My father, John C. Soucy Sr., M.D., was one of the first four residents to graduate from the internal medicine’s accredited residency program in 1932. He often told me stories of the legendary diagnostic skills of his director and teacher, Dr. Ralph Kinsella. He said Dr. Kinsella could walk into the room of a complex and challenging patient and “smell” the diagnosis. The residents under Dr. Kinsella were well trained and masters of physical diagnosis. My father practiced internal medicine for more than 40 years in East St. Louis, Ill. He often made house calls in exchange for parts of a chicken, eggs, produce or other commodities. He became well known as a diagnostician and often was consulted in the most challenging cases. From my memory and the testimonies of patients, he made many life-saving diagnoses of atypical presentations of diseases such as tularemia, typhoid, Rocky Mountain spotted fever, subdural hematomas, pancreatitis, severe hypoglycemia with coma and other entities. Remember, there were no CT scans, MRIs, guided needle biopsies or other “high tech” resources. And, clinical laboratory diagnostic testing was in its infancy and considered archaic by today’s standards.
John Morley, M.D., and James Flood, Ph.D., were the first to establish a mouse model of Alzheimer’s disease, which has allowed them to develop revolutionary therapies that appear to reverse the memory deficits in these animals by blocking production of beta-amyloid. Morley and his team also are leading studies on hormone replacement therapy to treat and/or prevent some of the problems of aging. One of their most significant findings showed that testosterone therapy could improve memory and strength in elderly men. The division of infectious diseases has received federal funding as
a Vaccine Treatment and Evaluation Unit for two decades. One of eight NIAID-funded vaccine research centers, the division is studying the safety and efficacy of several vaccines including potential vaccines against various strains of flu and TB.
Bruce R. Bacon, M.D., played a critical role in the discovery of the gene
responsible for hemochromatosis. He and his team also are pioneering combination drug therapies for patients with chronic hepatitis C.
1940s 1940 Faculty increases to 66 members. Broun becomes director of laboratories. 1946 After WWII, the hospital board increases the number of residencies to meet the demands of returning medical officers. Residencies in internal medicine increased from three to nine.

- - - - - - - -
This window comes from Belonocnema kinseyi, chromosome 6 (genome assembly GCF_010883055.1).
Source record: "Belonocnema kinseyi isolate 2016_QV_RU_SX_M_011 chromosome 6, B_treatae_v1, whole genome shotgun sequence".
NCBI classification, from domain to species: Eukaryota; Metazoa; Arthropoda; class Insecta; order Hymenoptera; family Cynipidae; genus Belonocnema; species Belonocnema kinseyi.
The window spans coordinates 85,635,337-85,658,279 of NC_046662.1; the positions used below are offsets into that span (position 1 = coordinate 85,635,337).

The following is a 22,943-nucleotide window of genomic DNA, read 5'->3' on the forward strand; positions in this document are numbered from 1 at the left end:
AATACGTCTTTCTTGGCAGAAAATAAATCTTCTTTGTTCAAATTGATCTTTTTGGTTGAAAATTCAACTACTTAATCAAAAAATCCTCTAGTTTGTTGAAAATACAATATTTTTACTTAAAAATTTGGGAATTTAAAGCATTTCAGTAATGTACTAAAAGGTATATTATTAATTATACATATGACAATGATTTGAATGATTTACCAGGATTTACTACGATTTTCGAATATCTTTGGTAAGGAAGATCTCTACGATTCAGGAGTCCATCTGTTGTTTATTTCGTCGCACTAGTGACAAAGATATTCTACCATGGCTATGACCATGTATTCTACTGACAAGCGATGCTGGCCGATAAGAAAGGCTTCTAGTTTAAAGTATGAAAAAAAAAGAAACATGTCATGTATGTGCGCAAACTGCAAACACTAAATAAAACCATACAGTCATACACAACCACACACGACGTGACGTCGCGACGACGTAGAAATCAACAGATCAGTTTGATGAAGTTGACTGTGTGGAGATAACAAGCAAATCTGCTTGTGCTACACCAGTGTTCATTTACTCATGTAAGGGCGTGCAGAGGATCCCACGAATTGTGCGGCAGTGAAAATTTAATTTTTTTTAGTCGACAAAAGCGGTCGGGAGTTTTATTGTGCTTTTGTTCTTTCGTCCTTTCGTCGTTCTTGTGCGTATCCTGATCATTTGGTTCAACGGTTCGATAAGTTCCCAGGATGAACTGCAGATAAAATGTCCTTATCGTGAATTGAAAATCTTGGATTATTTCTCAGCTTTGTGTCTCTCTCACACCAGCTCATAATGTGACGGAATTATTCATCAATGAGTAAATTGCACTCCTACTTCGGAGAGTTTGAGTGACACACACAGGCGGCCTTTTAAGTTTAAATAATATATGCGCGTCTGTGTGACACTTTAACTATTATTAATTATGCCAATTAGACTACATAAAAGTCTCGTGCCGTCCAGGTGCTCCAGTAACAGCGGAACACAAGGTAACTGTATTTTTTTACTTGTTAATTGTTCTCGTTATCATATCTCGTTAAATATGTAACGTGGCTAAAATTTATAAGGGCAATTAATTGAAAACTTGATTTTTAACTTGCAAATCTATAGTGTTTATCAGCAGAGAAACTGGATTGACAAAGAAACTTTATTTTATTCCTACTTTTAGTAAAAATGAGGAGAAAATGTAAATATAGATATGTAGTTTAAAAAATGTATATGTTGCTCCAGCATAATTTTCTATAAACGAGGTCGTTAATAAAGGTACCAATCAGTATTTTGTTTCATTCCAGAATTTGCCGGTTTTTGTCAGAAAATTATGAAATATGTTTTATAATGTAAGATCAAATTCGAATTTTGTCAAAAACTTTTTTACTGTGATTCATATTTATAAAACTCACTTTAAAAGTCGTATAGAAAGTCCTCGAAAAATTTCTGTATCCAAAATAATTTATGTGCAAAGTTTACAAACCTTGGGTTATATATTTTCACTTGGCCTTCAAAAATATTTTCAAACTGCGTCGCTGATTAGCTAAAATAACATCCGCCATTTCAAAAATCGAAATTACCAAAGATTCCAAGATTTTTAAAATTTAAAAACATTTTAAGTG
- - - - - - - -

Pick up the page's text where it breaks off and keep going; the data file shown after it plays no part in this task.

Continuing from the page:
James R. Drake Professor | Division of General Internal Medicine | 35 years
When I arrived at SLU in 1976 I was one of only three physicians in the primary care section, later to become general internal medicine. The Doctor’s Office Building was nearly new with color-coded modules. The old colored tiles still are visible in the back halls. I shared an office with Dr. Broun Sr., one of three generations of Brouns to be in the department during my time. Dr. William Dunn was my immediate boss. We were a hospital unit in terms of finances but had academic appointments in the department. Often there were conflicting priorities between the hospital (Mr. Richard Stensrud) and the department (Dr. Stephen Ayers), which would leave us caught in the middle. It wasn’t until 1987 when Dr. Coy Fitch took us into the department as the division of general medicine that we felt fully a part of the department. Dr. Robert Heaney was brought from City Hospital to be the first division director. Today the division of general internal medicine has 13 physicians at the University Hospital. Over the years I have had the privilege of attending while my current colleagues Drs. Heaney, Olsen, Walden, Maxwell, Porter, Rice, Buckhold and Chako were students and/or residents in training. By the way, I’m probably the only person currently at the University who actually ever met Dr. Charles Hugh Neilson. He was the grandfather of a close friend I’ve known since childhood.
1966 The internal medicine residency program is accredited by the Accreditation Council on Graduate Medical Education. 1970s 1975 Stephen M. Ayres, M.D., is appointed chairman of the department. 1977 The department establishes the division of endocrinology. 1980s 1981 The combined internal medicine and pediatrics residency training program is established.
1949 Neilson retires. The same year, Melvin A. Casberg, M.D., succeeds Schwitalla as dean of the school. Three women are admitted to the school.
8 Grand Rounds